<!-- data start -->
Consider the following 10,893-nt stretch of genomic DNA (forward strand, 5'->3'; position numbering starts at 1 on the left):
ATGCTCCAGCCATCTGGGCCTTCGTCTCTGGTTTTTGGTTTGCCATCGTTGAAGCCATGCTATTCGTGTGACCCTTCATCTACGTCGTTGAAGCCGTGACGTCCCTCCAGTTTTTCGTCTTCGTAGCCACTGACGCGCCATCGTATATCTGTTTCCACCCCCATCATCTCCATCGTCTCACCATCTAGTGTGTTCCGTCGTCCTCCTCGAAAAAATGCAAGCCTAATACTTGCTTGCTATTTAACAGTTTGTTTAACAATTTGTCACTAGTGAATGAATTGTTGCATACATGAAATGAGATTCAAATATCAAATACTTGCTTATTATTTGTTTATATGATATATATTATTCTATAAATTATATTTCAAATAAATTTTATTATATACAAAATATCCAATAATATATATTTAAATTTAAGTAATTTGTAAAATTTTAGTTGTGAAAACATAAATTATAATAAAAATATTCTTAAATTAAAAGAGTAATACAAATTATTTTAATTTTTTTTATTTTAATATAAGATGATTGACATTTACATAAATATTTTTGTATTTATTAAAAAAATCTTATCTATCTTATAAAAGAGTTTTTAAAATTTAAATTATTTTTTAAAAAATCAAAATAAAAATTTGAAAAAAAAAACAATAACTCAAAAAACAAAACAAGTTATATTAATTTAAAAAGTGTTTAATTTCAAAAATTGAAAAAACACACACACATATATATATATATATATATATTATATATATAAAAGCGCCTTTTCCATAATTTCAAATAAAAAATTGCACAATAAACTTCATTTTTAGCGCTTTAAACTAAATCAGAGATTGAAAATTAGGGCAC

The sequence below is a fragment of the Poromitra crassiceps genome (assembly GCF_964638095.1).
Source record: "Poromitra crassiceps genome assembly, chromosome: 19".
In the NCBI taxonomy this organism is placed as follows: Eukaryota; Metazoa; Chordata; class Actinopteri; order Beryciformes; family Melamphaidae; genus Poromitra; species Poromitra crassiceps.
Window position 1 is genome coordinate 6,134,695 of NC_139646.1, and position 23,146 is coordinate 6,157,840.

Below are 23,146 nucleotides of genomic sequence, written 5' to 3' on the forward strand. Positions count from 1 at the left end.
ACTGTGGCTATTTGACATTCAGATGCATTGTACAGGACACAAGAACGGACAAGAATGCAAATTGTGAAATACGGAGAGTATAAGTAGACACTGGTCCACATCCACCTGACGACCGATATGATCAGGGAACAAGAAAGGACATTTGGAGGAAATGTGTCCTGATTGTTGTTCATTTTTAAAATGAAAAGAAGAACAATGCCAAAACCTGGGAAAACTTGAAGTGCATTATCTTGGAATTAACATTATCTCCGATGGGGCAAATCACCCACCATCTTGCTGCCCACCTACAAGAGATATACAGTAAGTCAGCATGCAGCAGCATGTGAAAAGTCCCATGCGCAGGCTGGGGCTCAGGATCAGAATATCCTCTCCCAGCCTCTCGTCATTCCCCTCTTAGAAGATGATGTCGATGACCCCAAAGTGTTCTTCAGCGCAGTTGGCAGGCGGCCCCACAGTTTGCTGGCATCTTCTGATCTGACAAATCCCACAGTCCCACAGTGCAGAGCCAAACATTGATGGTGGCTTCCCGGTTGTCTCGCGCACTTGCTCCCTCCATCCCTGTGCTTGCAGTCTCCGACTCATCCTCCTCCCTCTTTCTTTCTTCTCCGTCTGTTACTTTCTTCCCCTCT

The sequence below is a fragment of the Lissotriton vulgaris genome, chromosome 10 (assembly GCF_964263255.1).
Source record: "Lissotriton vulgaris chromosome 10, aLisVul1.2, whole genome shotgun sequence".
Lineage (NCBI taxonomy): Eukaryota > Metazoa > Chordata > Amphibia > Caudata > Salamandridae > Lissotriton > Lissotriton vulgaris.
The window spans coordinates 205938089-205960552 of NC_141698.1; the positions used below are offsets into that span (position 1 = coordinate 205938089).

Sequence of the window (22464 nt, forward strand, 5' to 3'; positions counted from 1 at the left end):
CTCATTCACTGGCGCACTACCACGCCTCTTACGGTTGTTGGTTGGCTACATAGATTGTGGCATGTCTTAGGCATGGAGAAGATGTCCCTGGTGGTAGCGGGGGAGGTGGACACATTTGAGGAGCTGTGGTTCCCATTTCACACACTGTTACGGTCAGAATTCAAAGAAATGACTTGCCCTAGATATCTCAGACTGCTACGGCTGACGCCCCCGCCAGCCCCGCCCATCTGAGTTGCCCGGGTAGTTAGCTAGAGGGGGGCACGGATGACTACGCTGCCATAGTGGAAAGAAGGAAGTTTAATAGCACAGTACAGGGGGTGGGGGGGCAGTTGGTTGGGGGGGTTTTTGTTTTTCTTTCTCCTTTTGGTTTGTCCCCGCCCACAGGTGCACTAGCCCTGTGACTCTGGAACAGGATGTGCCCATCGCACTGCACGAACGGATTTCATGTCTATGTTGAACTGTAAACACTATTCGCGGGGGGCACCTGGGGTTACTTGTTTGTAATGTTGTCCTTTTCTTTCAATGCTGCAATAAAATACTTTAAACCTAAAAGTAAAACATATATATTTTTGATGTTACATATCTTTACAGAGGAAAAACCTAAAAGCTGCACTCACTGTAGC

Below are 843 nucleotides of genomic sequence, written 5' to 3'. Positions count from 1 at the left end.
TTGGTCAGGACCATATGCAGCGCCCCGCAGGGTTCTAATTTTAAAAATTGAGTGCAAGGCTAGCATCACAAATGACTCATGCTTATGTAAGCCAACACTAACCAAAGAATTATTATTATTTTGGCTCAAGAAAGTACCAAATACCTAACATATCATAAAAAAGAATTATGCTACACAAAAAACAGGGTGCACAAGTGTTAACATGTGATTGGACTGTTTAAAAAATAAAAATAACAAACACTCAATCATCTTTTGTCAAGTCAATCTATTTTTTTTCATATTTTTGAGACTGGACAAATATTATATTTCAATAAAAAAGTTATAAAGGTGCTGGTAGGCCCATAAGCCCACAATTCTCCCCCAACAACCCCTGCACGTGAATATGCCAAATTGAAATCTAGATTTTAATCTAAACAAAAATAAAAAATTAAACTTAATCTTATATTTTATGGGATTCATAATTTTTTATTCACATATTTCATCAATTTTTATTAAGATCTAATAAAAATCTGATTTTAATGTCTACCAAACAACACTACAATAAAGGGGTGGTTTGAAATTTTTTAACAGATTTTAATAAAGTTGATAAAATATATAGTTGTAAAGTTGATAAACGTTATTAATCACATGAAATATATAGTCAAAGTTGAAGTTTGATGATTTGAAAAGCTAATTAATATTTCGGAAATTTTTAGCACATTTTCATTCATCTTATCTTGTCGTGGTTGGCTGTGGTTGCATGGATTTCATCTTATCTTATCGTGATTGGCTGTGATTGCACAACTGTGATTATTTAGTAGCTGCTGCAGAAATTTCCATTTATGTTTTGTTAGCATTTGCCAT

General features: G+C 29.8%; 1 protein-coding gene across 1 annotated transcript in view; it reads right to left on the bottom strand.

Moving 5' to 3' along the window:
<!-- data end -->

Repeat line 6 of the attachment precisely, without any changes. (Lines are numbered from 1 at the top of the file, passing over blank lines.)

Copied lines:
Window position 1 is genome coordinate 6,134,695 of NC_139646.1, and position 23,146 is coordinate 6,157,840.